Dodecahedron Lamp

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Project by SlideRule posted 09-15-2015 06:40 PM 19948 views 7 times favorited 16 comments Add to Favorites Watch

My wife and I are both technically-oriented (she’s a recovering physicist, I’m an ex-engineer) so we wanted something very geometric for our dining room table…nothing frilly or fancy. She saw something like this in a magazine for $400…which wasn’t in the budget. She asked if I could make something like this…

A dodecahedron has 12 sides, each of which is a pentagon. Each leg is comprised of two pieces…it was cleaner that way rather than having to do beveled rip cuts on two faces of each piece. Each piece gets a compound miter on each end as well.

The angles were pretty wicked and had to be REALLLLLLLY accurate to get things to fit. I was adjusting the miter saw with very gentle hammer taps to move tenths of a degree to get the fit right. The second photo shows a bunch of prototype cuts. The adjustments were less than a degree between those four protoypes you see…it was just figuring out which way to move which angle (bevel on table saw for rip cuts, which angle on the miter saw). It’s all held together with staples and glue. Because of all the butt joints, I wasn’t comfortable with just glue in case a child grabs it, etc. The staples are only used where another piece would later cover it. Sanded and painted with a metallic-looking dark gray paint to look “industrial.” We felt like the wood hanging over the wood table was not quite our style.

The light components were frankensteined from three different lamp kits. We have since switched to an old-timey Edison bulb which looks awesome (though it doesn’t throw off much light, which is fine because we have plenty of can lights around the room).

16 comments so far

View drbyte's profile


848 posts in 5309 days

#1 posted 09-15-2015 06:50 PM

Very nice project! I would love to make a speaker like this. What were your miters at the ends and bevels on the sides? I do segmented bowls and have to fiddle with the segments like you have had to. I use a sled on my table saw to get exact cuts replicated 16 or 24 times for each layer, but no bevels. The miter cuts appear to be 36 degrees, is that correct?

-- Dennis, WV

View drbyte's profile


848 posts in 5309 days

#2 posted 09-15-2015 06:55 PM

Wonder if one could build the pentagons a little wide/heavy then run them though the saw or jointer for the final bevels on the sides?

-- Dennis, WV

View Ivan's profile


17017 posts in 4115 days

#3 posted 09-15-2015 08:41 PM

Very demanding project. I wouldn’t dare to make it. Othervise looks just fine.

-- Ivan, Croatia, Wooddicted

View Redoak49's profile


5395 posts in 3236 days

#4 posted 09-15-2015 09:32 PM

I look at a lot of projects and this one is at the top. Very well done!!!,

View greg48's profile


635 posts in 4005 days

#5 posted 09-15-2015 10:22 PM

Very interesting. Not sure I would tackle it without a least a gallon of “Bondo”

-- Greg, No. Cal. - "Gaudete in Domino Semper"

View Pointer's profile


465 posts in 2358 days

#6 posted 09-16-2015 12:35 AM

No doubt that there was a bit of math involved in this project. Good job dialing in the angles. Being able to calculate the angles is the easy part, actually cutting them accurately on a saw is a completely different thing. Can’t wait to see your icosahedron!

-- Joe - I am not entirely worthless, I can always serve as a bad example.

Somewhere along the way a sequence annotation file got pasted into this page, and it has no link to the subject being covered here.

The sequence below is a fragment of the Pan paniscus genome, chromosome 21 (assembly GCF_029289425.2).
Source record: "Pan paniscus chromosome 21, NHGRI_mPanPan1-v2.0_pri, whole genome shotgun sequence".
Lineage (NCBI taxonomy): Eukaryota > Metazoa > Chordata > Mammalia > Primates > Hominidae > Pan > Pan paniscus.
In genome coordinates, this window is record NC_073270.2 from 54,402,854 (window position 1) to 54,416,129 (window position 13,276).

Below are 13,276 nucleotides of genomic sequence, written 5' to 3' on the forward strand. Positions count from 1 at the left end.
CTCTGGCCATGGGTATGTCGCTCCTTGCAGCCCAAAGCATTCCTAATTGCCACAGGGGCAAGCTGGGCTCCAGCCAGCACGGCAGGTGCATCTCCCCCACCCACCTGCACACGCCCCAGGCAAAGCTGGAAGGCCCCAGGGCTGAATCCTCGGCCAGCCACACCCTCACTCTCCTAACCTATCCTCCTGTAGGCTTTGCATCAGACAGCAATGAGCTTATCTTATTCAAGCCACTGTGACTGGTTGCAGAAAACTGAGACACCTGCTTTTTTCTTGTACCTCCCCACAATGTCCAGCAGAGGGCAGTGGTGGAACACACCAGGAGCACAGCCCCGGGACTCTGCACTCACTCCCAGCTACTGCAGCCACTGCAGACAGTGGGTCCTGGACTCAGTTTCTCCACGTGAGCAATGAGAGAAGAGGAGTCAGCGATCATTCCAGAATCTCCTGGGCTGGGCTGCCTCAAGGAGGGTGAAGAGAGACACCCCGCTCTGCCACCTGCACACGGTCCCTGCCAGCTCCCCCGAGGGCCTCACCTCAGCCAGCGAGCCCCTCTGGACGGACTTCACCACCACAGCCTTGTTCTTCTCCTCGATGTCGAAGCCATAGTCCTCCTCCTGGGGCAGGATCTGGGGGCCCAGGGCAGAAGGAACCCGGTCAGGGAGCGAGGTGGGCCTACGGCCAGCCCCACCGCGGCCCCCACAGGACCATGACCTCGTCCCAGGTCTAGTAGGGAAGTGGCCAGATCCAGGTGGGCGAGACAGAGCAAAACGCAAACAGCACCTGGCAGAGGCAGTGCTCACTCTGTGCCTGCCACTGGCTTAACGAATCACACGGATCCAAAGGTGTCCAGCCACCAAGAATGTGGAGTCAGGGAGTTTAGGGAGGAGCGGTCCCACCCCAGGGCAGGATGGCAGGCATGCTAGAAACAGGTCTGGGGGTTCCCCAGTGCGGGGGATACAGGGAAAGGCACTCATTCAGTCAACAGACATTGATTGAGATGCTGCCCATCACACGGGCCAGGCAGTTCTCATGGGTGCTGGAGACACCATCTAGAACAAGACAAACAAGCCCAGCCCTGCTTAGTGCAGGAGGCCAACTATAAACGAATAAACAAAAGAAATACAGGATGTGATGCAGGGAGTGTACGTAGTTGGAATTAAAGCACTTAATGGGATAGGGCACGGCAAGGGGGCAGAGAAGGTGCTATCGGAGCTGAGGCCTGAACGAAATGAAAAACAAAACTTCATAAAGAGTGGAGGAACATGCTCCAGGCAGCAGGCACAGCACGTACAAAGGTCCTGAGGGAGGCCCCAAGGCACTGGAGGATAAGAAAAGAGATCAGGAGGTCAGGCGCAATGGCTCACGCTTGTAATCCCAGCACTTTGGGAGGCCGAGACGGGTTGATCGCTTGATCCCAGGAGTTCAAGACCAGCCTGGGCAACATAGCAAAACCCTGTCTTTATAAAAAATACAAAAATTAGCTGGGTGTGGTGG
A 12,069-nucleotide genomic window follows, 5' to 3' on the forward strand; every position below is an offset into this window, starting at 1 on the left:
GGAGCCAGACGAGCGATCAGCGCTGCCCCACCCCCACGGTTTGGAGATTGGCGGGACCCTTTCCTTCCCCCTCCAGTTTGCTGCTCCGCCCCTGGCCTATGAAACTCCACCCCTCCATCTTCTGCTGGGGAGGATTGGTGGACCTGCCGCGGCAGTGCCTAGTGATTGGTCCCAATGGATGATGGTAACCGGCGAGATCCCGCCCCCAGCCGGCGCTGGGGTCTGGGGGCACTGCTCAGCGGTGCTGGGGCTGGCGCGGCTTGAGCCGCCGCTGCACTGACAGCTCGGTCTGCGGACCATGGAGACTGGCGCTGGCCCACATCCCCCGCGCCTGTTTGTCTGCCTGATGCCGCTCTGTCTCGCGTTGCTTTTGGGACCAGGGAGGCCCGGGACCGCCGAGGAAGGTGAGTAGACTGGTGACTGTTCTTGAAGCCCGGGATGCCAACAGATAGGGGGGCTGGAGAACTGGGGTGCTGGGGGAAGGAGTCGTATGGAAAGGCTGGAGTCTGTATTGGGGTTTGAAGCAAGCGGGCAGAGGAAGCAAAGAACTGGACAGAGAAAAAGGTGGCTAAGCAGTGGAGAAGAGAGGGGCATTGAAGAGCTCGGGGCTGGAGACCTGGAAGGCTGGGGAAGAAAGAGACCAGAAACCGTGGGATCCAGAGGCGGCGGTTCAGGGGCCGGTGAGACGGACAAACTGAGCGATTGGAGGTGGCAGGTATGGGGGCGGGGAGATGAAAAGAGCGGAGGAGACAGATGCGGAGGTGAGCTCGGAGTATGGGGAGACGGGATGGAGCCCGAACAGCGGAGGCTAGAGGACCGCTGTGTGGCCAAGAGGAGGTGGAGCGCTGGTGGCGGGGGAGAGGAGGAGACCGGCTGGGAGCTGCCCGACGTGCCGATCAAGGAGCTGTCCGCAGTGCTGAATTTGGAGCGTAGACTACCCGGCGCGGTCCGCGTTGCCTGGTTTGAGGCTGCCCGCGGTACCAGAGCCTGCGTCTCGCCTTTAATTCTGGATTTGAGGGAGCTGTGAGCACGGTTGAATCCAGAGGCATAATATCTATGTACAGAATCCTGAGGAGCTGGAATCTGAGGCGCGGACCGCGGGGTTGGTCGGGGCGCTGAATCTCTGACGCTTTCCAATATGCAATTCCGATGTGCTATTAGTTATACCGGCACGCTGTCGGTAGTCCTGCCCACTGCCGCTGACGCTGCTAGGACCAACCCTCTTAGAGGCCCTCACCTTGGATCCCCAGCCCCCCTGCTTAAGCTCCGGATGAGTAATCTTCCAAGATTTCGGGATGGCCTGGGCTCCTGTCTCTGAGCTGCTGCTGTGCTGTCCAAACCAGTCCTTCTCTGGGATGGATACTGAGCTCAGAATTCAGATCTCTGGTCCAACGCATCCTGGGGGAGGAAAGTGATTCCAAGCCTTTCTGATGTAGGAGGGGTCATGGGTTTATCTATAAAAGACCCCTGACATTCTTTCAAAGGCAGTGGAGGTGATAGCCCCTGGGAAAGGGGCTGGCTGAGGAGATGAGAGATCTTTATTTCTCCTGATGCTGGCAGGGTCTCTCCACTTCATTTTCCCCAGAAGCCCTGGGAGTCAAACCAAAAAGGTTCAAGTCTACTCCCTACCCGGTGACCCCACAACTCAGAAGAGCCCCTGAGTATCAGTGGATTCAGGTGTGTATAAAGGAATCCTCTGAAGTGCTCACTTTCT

View deon's profile


2522 posts in 4273 days

#7 posted 09-16-2015 06:36 AM

Looks great!

-- Dreaming patterns

View Wolffarmer's profile


407 posts in 4485 days

#8 posted 09-16-2015 12:24 PM

Wow, fantastic light. But those patterns it throws on the room could make it hard on someone that is tripping. Not that I know anything about that. :)

-- That was not wormy wood when I started working on it.

View SlideRule's profile


20 posts in 2237 days

#9 posted 09-16-2015 01:09 PM

I don’t remember what all the angles were off the top of my head…did a bunch of geometry to nail them all down.

Drbyte, I think doing the inside bevels on a jointer instead of a table saw would probably be more accurate…but I don’t have a jointer yet.

View helluvawreck's profile


32122 posts in 4114 days

#10 posted 09-16-2015 02:50 PM

Beautifully done and a great design.

helluvawreck aka Charles

-- helluvawreck aka Charles,

View milkbone's profile


12 posts in 2232 days

#11 posted 09-16-2015 03:57 PM

This is great. Don’t think I am gonna get this one done with my miter box and hand saw though.

-- husband, father, wood jockey, follower of Christ.

View LiveEdge's profile


600 posts in 2867 days

#12 posted 09-16-2015 06:25 PM

As someone who has done a wooden soccer ball nightlight (see projects), I can appreciate the skill required to do something like this. Very nicely done!

View SteveGaskins's profile


762 posts in 3834 days

#13 posted 09-16-2015 10:25 PM

Interesting project. A lot of angles.

-- Steve, South Carolina,

View MarkTheFiddler's profile


2068 posts in 3435 days

#14 posted 09-17-2015 03:58 AM

Very nicely done. I agree with your use of staples or brads. When your vertices are off by a tiny fraction of a degree, it’s very difficult to glue individual sections together without having a very poorly fitting piece for last. Using fasteners allows you to distribute the inaccuracies among all butt joints. No one is dead on perfect. By the same token, you don’t have to wrestle with the final piece.

When you go for the truncated icosahedron, drop me a message or look back at my projects. You may want to try a little trick to make the vertices a little easier to handle.

-- Thanks for all the lessons!

View oldsawtooth's profile


160 posts in 2522 days

#15 posted 09-17-2015 01:08 PM

wow thats amazing my friend, dont think i have that in me.nice, nice, nice, God speed!

-- James,Alabama,

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